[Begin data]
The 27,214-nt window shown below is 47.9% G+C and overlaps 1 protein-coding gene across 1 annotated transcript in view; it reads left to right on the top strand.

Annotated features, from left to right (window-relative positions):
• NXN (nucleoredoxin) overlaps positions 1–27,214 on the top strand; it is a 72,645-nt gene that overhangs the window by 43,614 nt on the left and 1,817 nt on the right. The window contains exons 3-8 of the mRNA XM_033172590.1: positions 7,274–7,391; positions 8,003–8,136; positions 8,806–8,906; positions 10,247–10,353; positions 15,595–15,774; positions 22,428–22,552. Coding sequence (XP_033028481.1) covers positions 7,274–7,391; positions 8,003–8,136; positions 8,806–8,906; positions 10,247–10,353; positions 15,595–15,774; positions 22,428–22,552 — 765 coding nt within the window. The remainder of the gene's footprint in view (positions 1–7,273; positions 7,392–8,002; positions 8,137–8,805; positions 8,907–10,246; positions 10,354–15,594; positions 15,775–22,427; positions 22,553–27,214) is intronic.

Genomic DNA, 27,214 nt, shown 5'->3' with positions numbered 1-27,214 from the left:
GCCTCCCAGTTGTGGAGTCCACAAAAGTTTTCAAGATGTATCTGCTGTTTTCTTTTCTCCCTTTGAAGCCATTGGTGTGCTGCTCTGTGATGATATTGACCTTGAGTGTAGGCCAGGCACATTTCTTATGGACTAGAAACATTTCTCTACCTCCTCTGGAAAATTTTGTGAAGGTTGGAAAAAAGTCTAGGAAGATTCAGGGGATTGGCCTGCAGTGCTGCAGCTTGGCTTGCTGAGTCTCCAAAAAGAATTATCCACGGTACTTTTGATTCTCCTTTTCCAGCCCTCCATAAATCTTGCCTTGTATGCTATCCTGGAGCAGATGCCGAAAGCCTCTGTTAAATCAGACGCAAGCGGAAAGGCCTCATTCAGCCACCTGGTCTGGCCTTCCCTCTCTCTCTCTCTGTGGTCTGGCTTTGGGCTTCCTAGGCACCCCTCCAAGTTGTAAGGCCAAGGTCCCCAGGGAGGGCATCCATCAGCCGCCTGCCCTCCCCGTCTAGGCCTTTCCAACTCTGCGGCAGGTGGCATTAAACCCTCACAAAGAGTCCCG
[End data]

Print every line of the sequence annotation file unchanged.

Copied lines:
The 27,214-nt window shown below is 47.9% G+C and overlaps 1 protein-coding gene across 1 annotated transcript in view; it reads left to right on the top strand.

Annotated features, from left to right (window-relative positions):
• NXN (nucleoredoxin) overlaps positions 1–27,214 on the top strand; it is a 72,645-nt gene that overhangs the window by 43,614 nt on the left and 1,817 nt on the right. The window contains exons 3-8 of the mRNA XM_033172590.1: positions 7,274–7,391; positions 8,003–8,136; positions 8,806–8,906; positions 10,247–10,353; positions 15,595–15,774; positions 22,428–22,552. Coding sequence (XP_033028481.1) covers positions 7,274–7,391; positions 8,003–8,136; positions 8,806–8,906; positions 10,247–10,353; positions 15,595–15,774; positions 22,428–22,552 — 765 coding nt within the window. The remainder of the gene's footprint in view (positions 1–7,273; positions 7,392–8,002; positions 8,137–8,805; positions 8,907–10,246; positions 10,354–15,594; positions 15,775–22,427; positions 22,553–27,214) is intronic.

Genomic DNA, 27,214 nt, shown 5'->3' with positions numbered 1-27,214 from the left:
GCCTCCCAGTTGTGGAGTCCACAAAAGTTTTCAAGATGTATCTGCTGTTTTCTTTTCTCCCTTTGAAGCCATTGGTGTGCTGCTCTGTGATGATATTGACCTTGAGTGTAGGCCAGGCACATTTCTTATGGACTAGAAACATTTCTCTACCTCCTCTGGAAAATTTTGTGAAGGTTGGAAAAAAGTCTAGGAAGATTCAGGGGATTGGCCTGCAGTGCTGCAGCTTGGCTTGCTGAGTCTCCAAAAAGAATTATCCACGGTACTTTTGATTCTCCTTTTCCAGCCCTCCATAAATCTTGCCTTGTATGCTATCCTGGAGCAGATGCCGAAAGCCTCTGTTAAATCAGACGCAAGCGGAAAGGCCTCATTCAGCCACCTGGTCTGGCCTTCCCTCTCTCTCTCTCTGTGGTCTGGCTTTGGGCTTCCTAGGCACCCCTCCAAGTTGTAAGGCCAAGGTCCCCAGGGAGGGCATCCATCAGCCGCCTGCCCTCCCCGTCTAGGCCTTTCCAACTCTGCGGCAGGTGGCATTAAACCCTCACAAAGAGTCCCG